What Is Shepardizing?

Shepardizing is an important part of being certain a law is still valid, or good, and thus important to a new case going to trial.

Shepardizing is a crucial component to legal research and analysis and the way in which we determine what case law is relevant to today's issues.

Cases are cited in a particular fashion according to what publication they are found in and whether they are state or federal issues. The Bluebook is the book that provides the standards necessary for proper citation. Shepard's Citations provide a way to search updated case law and this is referred to as Shepardizing.

Shepardizing not only helps check if the authorities in the case are still good but also provides a way to locate other references relevant to your research. Statutes, constitutions and ordinances can all be shepardized with success.



When perusing books for case law, you may notice supplements or pocket parts to those books. If you ignore these additions you may be missing out on something important or end up citing law that isn't good anymore. The supplements and pocket parts will also direct you to more recent cases which interpret a statute, or law, you might be researching.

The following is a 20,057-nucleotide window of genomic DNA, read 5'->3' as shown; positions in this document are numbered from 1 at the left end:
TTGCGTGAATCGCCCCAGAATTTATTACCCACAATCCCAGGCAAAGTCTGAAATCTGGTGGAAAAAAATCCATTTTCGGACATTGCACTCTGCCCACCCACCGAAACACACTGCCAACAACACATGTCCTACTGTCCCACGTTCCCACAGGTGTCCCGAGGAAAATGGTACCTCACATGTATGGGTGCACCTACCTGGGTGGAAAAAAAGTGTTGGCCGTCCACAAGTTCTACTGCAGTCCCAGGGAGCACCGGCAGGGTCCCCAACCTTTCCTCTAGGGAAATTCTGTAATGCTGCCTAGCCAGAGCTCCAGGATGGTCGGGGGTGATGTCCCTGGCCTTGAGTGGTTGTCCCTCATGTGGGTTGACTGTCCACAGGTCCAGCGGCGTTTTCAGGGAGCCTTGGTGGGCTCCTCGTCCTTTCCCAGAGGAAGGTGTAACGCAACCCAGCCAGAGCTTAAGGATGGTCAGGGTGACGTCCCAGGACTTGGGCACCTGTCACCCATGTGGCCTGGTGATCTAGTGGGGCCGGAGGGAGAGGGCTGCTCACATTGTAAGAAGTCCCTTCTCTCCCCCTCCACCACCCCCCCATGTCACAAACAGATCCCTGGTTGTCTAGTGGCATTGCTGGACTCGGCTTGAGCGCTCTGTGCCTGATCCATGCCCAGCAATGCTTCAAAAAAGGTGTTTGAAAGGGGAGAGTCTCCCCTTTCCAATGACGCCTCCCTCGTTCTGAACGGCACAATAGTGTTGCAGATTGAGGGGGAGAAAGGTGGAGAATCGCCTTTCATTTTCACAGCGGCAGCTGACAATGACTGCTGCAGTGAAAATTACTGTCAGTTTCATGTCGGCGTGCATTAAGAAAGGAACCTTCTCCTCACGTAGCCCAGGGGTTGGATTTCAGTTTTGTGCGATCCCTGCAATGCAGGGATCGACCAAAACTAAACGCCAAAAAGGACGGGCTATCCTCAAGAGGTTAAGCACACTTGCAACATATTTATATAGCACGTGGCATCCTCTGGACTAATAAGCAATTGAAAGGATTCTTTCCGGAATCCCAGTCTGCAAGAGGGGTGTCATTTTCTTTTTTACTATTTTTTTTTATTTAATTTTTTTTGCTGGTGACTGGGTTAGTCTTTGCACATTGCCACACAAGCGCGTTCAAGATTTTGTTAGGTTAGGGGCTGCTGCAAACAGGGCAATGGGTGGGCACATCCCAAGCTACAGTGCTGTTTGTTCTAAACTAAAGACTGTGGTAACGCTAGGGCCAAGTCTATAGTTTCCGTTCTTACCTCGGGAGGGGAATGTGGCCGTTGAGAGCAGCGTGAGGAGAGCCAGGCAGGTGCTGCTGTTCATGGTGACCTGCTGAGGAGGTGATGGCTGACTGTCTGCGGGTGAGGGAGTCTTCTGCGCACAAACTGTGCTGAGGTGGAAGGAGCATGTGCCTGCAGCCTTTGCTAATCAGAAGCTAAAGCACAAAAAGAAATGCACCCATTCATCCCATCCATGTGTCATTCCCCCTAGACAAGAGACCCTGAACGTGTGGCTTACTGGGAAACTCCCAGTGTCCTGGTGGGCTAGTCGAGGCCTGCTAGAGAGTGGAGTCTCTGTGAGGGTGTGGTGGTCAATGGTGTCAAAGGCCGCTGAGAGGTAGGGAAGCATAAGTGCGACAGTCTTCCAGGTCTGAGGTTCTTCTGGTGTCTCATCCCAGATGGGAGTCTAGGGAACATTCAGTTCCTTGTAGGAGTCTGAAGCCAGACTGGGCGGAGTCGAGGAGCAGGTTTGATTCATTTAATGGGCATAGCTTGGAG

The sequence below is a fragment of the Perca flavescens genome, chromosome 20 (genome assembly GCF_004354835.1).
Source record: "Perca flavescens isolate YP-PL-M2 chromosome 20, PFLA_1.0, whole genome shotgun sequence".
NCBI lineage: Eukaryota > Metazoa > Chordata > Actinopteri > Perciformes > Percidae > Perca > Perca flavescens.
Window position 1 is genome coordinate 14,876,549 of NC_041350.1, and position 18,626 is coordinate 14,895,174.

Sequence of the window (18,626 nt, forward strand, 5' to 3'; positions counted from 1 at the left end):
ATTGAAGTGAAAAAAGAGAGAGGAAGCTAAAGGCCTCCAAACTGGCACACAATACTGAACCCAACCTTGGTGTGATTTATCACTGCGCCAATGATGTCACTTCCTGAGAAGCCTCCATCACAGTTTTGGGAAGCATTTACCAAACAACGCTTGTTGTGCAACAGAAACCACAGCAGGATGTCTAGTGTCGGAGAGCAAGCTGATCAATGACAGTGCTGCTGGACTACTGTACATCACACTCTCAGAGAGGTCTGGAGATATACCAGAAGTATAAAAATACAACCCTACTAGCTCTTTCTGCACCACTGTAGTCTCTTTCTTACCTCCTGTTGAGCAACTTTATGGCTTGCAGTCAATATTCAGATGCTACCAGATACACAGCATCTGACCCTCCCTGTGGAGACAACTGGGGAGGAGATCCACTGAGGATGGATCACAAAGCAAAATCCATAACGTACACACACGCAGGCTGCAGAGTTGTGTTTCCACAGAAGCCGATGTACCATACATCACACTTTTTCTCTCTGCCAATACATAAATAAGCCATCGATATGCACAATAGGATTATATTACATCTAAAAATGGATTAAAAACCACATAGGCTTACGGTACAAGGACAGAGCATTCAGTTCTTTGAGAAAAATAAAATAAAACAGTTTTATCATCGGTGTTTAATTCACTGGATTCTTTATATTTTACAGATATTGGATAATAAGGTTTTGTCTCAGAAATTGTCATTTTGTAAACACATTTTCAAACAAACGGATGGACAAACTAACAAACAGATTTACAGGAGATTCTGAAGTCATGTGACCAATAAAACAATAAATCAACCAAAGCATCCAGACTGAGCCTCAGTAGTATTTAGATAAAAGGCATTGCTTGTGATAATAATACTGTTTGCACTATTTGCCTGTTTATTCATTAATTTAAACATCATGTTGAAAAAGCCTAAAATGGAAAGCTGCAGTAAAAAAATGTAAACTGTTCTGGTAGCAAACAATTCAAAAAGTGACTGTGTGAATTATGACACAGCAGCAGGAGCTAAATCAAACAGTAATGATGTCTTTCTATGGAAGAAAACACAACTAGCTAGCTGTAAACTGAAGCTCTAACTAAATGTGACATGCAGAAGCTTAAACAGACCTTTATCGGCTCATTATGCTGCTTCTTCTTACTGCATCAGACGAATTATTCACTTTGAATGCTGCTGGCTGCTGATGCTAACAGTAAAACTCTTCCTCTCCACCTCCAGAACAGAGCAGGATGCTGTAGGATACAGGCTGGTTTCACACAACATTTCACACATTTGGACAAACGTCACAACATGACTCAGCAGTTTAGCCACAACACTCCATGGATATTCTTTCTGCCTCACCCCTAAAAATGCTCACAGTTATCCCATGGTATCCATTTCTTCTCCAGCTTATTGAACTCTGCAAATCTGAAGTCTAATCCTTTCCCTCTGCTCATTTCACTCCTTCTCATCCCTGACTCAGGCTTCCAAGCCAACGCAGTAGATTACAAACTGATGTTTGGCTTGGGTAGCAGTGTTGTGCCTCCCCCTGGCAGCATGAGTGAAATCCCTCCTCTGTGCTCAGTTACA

But even if you rely on cases from the most recent pocket part available, there could still be one that has been overruled or reversed since the printing of that pocket part. To be certain of current case law, using Shepard's Citations is the way to go.

Every primary authority must be Shepardized, and this includes those cases such as Supreme Court rulings and courts in the same jurisdiction as your case to be considered. And every case, statute and constitutional provision must be Shepardized so the opposing side or judge does not call your side on it. All the facts are necessary for a solid argument in any case.

Another advantage of using Shepard's Citations is being able to see the history of your case as it progresses. Once your case has been decided and documented in publications, Shepard's will continue to list it and other cases which may need to refer to the ruling made in your case.

Shepardizing can be done all along the path of a case making its way to trial. In the beginning, it will give a solid base to relevant case law and as more research is necessary, it will continue to be a valid resource for locating other cases and validating those as well.

Shepardizing may seem like a lengthy process, which it can be at times. For example, you have learned of three cases that might be relevant to your own. So you decide to see if the ruling in those cases still stands. When you check Shepard's Citations, you find other cases which have mentioned those initial three and whether or not the first ruling is still good or if courts have reversed that initial decision. This is where it becomes vital to keep good track of which cases have been Shepardized so as to not get confused if the process becomes complicated. But with an organized system, it can be made easier to follow case law and provide beneficial research to your case.

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